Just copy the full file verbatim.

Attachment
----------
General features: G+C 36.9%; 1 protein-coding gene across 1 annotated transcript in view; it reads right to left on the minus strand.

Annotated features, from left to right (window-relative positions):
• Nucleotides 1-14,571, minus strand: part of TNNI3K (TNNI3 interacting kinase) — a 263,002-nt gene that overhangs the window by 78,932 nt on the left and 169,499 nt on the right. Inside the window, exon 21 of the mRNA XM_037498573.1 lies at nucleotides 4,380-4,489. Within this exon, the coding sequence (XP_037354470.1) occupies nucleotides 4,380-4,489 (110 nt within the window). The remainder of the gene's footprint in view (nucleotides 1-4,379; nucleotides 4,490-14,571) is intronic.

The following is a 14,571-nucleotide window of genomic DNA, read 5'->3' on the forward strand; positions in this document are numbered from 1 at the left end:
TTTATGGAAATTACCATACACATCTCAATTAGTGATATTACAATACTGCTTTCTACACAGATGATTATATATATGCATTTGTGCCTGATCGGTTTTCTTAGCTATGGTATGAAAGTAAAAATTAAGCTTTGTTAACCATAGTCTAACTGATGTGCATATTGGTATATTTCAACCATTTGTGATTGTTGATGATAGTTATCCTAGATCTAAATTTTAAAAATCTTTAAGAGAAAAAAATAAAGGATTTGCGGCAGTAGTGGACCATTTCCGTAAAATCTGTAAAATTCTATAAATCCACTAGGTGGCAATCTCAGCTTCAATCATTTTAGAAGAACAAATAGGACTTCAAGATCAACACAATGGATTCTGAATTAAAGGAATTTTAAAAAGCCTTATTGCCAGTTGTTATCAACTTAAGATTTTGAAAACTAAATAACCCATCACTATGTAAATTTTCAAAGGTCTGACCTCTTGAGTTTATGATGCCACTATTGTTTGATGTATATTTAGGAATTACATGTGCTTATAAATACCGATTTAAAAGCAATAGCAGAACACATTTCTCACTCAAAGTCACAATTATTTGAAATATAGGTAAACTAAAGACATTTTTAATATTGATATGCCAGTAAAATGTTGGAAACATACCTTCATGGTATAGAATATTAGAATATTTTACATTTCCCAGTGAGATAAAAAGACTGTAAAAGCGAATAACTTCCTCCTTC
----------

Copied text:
General features: G+C 36.9%; 1 protein-coding gene across 1 annotated transcript in view; it reads right to left on the minus strand.

Annotated features, from left to right (window-relative positions):
• Nucleotides 1-14,571, minus strand: part of TNNI3K (TNNI3 interacting kinase) — a 263,002-nt gene that overhangs the window by 78,932 nt on the left and 169,499 nt on the right. Inside the window, exon 21 of the mRNA XM_037498573.1 lies at nucleotides 4,380-4,489. Within this exon, the coding sequence (XP_037354470.1) occupies nucleotides 4,380-4,489 (110 nt within the window). The remainder of the gene's footprint in view (nucleotides 1-4,379; nucleotides 4,490-14,571) is intronic.

The following is a 14,571-nucleotide window of genomic DNA, read 5'->3' on the forward strand; positions in this document are numbered from 1 at the left end:
TTTATGGAAATTACCATACACATCTCAATTAGTGATATTACAATACTGCTTTCTACACAGATGATTATATATATGCATTTGTGCCTGATCGGTTTTCTTAGCTATGGTATGAAAGTAAAAATTAAGCTTTGTTAACCATAGTCTAACTGATGTGCATATTGGTATATTTCAACCATTTGTGATTGTTGATGATAGTTATCCTAGATCTAAATTTTAAAAATCTTTAAGAGAAAAAAATAAAGGATTTGCGGCAGTAGTGGACCATTTCCGTAAAATCTGTAAAATTCTATAAATCCACTAGGTGGCAATCTCAGCTTCAATCATTTTAGAAGAACAAATAGGACTTCAAGATCAACACAATGGATTCTGAATTAAAGGAATTTTAAAAAGCCTTATTGCCAGTTGTTATCAACTTAAGATTTTGAAAACTAAATAACCCATCACTATGTAAATTTTCAAAGGTCTGACCTCTTGAGTTTATGATGCCACTATTGTTTGATGTATATTTAGGAATTACATGTGCTTATAAATACCGATTTAAAAGCAATAGCAGAACACATTTCTCACTCAAAGTCACAATTATTTGAAATATAGGTAAACTAAAGACATTTTTAATATTGATATGCCAGTAAAATGTTGGAAACATACCTTCATGGTATAGAATATTAGAATATTTTACATTTCCCAGTGAGATAAAAAGACTGTAAAAGCGAATAACTTCCTCCTTC